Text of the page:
Seven at Sea, a review by Melanie

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Seven at Sea

Erik and Emily Orton

Published March 4, 2019

Shadow Mountain Publishing

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If you are around me enough, you will probably hear the words “I could live in that.” Tiny house, train car, boat…I like to reimagine my life simpler and with less stuff, less responsibilities, less worry. My kids would be harder to convince. New Yorkers Erik and Emily Orton didn’t have to do much convincing. After learning to sail and teaching their older children the basics, they sailed away to a slower life, spending nearly a year on a catamaran in the Caribbean. Sound impossible? Luxurious? Easy? No, no, and especially no.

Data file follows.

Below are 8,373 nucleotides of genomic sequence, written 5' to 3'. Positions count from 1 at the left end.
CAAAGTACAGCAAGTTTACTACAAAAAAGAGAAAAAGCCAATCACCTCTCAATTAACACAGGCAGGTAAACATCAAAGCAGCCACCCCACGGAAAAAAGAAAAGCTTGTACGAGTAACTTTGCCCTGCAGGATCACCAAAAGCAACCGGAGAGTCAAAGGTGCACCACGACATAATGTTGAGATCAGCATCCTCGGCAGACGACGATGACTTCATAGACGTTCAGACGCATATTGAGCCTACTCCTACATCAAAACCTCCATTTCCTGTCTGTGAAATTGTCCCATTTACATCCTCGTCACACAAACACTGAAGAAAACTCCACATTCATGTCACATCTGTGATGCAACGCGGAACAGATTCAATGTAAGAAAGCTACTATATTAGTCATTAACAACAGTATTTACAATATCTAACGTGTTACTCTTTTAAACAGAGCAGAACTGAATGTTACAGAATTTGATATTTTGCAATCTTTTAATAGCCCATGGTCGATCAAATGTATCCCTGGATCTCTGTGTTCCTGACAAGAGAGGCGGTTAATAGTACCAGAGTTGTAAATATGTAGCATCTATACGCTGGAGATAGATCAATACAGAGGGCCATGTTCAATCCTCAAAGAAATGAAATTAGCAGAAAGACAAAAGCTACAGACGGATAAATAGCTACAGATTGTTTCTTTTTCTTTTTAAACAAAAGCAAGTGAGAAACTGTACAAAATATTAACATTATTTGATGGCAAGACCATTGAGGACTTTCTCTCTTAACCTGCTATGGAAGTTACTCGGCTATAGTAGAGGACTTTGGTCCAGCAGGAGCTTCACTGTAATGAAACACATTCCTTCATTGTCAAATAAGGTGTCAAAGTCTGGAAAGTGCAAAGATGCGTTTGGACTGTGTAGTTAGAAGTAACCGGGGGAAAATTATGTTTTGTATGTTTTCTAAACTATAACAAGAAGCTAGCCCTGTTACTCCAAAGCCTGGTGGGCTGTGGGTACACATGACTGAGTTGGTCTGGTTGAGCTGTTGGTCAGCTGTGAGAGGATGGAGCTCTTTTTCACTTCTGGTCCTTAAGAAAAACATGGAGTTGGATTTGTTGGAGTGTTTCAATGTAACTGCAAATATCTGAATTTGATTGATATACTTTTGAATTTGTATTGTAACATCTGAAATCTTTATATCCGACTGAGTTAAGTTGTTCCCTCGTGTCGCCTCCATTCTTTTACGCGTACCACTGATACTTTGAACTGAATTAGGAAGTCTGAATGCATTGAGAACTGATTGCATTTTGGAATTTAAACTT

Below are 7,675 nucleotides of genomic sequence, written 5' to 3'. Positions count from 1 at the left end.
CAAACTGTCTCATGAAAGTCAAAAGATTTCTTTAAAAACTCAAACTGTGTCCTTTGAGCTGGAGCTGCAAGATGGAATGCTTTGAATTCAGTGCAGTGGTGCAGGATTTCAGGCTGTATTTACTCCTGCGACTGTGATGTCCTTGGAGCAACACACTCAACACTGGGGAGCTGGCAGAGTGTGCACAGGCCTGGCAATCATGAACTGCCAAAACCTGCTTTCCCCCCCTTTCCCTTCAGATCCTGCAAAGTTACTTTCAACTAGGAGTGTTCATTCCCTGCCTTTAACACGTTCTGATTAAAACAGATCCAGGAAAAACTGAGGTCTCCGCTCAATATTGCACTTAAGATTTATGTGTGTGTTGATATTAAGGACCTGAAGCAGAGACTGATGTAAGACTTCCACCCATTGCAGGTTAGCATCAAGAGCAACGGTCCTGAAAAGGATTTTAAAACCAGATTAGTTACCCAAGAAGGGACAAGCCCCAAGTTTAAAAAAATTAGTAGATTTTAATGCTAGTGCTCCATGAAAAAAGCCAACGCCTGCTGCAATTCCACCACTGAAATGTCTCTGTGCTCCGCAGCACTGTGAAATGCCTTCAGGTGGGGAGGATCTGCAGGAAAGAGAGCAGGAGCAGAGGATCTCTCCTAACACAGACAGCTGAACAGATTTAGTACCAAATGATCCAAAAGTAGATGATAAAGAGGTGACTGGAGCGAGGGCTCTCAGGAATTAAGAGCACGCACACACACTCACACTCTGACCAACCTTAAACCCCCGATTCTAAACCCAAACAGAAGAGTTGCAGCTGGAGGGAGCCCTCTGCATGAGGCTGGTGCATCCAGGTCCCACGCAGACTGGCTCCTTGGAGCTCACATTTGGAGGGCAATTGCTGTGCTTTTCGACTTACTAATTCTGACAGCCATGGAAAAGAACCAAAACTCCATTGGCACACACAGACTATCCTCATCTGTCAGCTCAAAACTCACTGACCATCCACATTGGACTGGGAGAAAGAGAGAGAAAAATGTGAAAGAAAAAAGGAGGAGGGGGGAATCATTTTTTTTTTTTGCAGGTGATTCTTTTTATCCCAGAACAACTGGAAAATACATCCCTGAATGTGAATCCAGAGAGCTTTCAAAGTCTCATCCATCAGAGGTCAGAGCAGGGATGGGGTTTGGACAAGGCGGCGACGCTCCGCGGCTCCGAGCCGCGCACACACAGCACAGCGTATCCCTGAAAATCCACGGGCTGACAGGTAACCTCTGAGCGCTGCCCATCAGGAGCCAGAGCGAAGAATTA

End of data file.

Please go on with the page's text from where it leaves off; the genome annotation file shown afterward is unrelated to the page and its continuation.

We first meet the Ortons 6 years before their adventure begins, as Erik, Emily, and their oldest 2 daughters, then 9 and 11, enroll in sailing school. Erik, a former Broadway producer, and Emily, a teacher-turned-stay-at-home-mom, began sailing as a hobby, which turned into a passion. The idea of sailing for a year as a family was born. They made a plan and bought a boat, Fezywig, and off they went.

I’m oversimplifying. It takes more than just making a plan and buying a boat, especially when you have 5 children. We are invited into their decision making process, their plan, and their hopes and fears. They are such a likable family, you can’t help but root for them when the plan begins to take shape and they step foot on Fezywig for the first time in Saint Martin. Over the next year, their story takes us around the Caribbean, eventually home to New York, aboard their floating home. Told by both Erik and Emily, in alternating viewpoints, we see the highs and lows of sailing and 24/7 togetherness, with many life lessons along the way. A year they will never forget, and a story you won’t soon forget. I rate it 4 boats that are big enough to live on.

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